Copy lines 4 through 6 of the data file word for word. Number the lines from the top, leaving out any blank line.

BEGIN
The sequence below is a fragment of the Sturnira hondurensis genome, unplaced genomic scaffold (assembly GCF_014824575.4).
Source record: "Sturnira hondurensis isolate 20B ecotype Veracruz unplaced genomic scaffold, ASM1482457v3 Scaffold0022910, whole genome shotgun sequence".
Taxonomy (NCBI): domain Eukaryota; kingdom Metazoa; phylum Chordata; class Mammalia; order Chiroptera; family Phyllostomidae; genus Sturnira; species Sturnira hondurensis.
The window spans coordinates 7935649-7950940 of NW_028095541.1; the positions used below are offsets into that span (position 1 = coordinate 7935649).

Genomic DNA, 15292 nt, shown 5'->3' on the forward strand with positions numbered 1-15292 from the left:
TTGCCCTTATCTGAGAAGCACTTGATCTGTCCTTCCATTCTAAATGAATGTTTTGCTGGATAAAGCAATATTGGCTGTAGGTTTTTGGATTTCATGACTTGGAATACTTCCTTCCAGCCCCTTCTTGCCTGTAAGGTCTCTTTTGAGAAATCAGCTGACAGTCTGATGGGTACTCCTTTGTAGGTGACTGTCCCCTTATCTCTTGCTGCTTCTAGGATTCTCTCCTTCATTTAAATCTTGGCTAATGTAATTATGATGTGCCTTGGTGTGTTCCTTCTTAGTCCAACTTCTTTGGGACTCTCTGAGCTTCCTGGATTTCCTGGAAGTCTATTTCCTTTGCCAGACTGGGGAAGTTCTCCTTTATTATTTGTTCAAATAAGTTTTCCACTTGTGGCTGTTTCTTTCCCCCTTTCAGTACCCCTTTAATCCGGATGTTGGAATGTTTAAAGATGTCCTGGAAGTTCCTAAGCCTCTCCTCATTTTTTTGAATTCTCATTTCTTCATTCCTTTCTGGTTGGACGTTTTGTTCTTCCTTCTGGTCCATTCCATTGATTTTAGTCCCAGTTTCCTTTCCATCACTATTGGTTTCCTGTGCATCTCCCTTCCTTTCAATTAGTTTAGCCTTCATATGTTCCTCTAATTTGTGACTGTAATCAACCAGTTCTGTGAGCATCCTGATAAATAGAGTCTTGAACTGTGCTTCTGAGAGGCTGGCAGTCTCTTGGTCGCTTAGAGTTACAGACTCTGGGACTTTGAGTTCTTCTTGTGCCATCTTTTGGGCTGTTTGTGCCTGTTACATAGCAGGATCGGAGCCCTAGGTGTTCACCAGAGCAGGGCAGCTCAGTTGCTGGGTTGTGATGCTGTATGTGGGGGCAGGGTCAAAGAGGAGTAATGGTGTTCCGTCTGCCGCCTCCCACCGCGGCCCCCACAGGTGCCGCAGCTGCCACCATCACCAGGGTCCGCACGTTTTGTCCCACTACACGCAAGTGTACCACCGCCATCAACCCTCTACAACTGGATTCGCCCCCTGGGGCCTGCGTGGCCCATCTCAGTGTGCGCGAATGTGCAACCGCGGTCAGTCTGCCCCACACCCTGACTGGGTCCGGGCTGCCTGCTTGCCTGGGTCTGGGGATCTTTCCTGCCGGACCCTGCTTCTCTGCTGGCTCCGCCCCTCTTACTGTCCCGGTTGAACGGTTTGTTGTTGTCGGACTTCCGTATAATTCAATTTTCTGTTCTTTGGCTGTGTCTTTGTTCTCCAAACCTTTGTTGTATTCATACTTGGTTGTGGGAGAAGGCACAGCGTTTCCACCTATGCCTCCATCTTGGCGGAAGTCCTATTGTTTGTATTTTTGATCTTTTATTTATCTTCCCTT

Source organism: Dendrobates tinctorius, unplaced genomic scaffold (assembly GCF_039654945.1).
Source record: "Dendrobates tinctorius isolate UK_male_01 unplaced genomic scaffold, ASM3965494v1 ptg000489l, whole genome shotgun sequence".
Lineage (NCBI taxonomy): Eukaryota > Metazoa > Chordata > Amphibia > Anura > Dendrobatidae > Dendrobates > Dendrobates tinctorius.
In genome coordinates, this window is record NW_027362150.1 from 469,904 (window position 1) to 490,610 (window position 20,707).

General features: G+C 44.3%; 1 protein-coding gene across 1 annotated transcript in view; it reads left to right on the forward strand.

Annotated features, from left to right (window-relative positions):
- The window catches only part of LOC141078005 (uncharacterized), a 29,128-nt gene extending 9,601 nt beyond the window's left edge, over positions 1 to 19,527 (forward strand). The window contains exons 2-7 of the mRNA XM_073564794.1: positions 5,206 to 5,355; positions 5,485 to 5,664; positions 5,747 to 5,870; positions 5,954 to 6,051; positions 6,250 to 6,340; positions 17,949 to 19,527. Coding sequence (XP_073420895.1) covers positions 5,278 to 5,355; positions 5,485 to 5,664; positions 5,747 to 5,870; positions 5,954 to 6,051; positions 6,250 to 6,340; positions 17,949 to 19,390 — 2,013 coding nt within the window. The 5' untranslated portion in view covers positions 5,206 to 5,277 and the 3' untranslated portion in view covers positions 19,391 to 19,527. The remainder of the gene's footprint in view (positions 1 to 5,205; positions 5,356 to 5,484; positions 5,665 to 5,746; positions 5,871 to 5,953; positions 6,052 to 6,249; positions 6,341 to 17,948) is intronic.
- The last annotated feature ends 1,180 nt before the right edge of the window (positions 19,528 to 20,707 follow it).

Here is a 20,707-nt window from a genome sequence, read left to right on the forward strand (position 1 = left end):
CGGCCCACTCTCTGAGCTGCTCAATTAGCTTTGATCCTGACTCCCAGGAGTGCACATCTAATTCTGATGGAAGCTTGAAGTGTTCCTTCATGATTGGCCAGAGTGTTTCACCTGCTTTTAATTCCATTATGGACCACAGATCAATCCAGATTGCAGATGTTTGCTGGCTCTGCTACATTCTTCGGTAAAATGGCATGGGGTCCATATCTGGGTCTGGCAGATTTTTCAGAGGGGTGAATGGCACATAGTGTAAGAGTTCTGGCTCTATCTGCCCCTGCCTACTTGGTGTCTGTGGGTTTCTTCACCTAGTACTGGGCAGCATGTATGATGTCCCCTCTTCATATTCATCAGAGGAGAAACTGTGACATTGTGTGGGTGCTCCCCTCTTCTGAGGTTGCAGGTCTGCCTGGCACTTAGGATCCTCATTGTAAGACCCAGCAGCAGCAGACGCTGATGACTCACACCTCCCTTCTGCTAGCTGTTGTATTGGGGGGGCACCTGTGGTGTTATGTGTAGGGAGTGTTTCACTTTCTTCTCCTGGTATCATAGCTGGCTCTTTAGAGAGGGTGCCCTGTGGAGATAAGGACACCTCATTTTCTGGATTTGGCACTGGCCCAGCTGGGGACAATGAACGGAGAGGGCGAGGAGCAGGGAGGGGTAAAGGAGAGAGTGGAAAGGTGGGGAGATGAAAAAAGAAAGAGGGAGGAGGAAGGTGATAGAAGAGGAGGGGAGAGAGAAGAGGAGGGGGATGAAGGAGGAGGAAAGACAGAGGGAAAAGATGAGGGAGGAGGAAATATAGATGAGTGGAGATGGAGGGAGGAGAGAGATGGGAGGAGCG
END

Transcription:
The window spans coordinates 7935649-7950940 of NW_028095541.1; the positions used below are offsets into that span (position 1 = coordinate 7935649).

Genomic DNA, 15292 nt, shown 5'->3' on the forward strand with positions numbered 1-15292 from the left:
TTGCCCTTATCTGAGAAGCACTTGATCTGTCCTTCCATTCTAAATGAATGTTTTGCTGGATAAAGCAATATTGGCTGTAGGTTTTTGGATTTCATGACTTGGAATACTTCCTTCCAGCCCCTTCTTGCCTGTAAGGTCTCTTTTGAGAAATCAGCTGACAGTCTGATGGGTACTCCTTTGTAGGTGACTGTCCCCTTATCTCTTGCTGCTTCTAGGATTCTCTCCTTCATTTAAATCTTGGCTAATGTAATTATGATGTGCCTTGGTGTGTTCCTTCTTAGTCCAACTTCTTTGGGACTCTCTGAGCTTCCTGGATTTCCTGGAAGTCTATTTCCTTTGCCAGACTGGGGAAGTTCTCCTTTATTATTTGTTCAAATAAGTTTTCCACTTGTGGCTGTTTCTTTCCCCCTTTCAGTACCCCTTTAATCCGGATGTTGGAATGTTTAAAGATGTCCTGGAAGTTCCTAAGCCTCTCCTCATTTTTTTGAATTCTCATTTCTTCATTCCTTTCTGGTTGGACGTTTTGTTCTTCCTTCTGGTCCATTCCATTGATTTTAGTCCCAGTTTCCTTTCCATCACTATTGGTTTCCTGTGCATCTCCCTTCCTTTCAATTAGTTTAGCCTTCATATGTTCCTCTAATTTGTGACTGTAATCAACCAGTTCTGTGAGCATCCTGATAAATAGAGTCTTGAACTGTGCTTCTGAGAGGCTGGCAGTCTCTTGGTCGCTTAGAGTTACAGACTCTGGGACTTTGAGTTCTTCTTGTGCCATCTTTTGGGCTGTTTGTGCCTGTTACATAGCAGGATCGGAGCCCTAGGTGTTCACCAGAGCAGGGCAGCTCAGTTGCTGGGTTGTGATGCTGTATGTGGGGGCAGGGTCAAAGAGGAGTAATGGTGTTCCGTCTGCCGCCTCCCACCGCGGCCCCCACAGGTGCCGCAGCTGCCACCATCACCAGGGTCCGCACGTTTTGTCCCACTACACGCAAGTGTACCACCGCCATCAACCCTCTACAACTGGATTCGCCCCCTGGGGCCTGCGTGGCCCATCTCAGTGTGCGCGAATGTGCAACCGCGGTCAGTCTGCCCCACACCCTGACTGGGTCCGGGCTGCCTGCTTGCCTGGGTCTGGGGATCTTTCCTGCCGGACCCTGCTTCTCTGCTGGCTCCGCCCCTCTTACTGTCCCGGTTGAACGGTTTGTTGTTGTCGGACTTCCGTATAATTCAATTTTCTGTTCTTTGGCTGTGTCTTTGTTCTCCAAACCTTTGTTGTATTCATACTTGGTTGTGGGAGAAGGCACAGCGTTTCCACCTATGCCTCCATCTTGGCGGAAGTCCTATTGTTTGTATTTTTGATCTTTTATTTATCTTCCCTT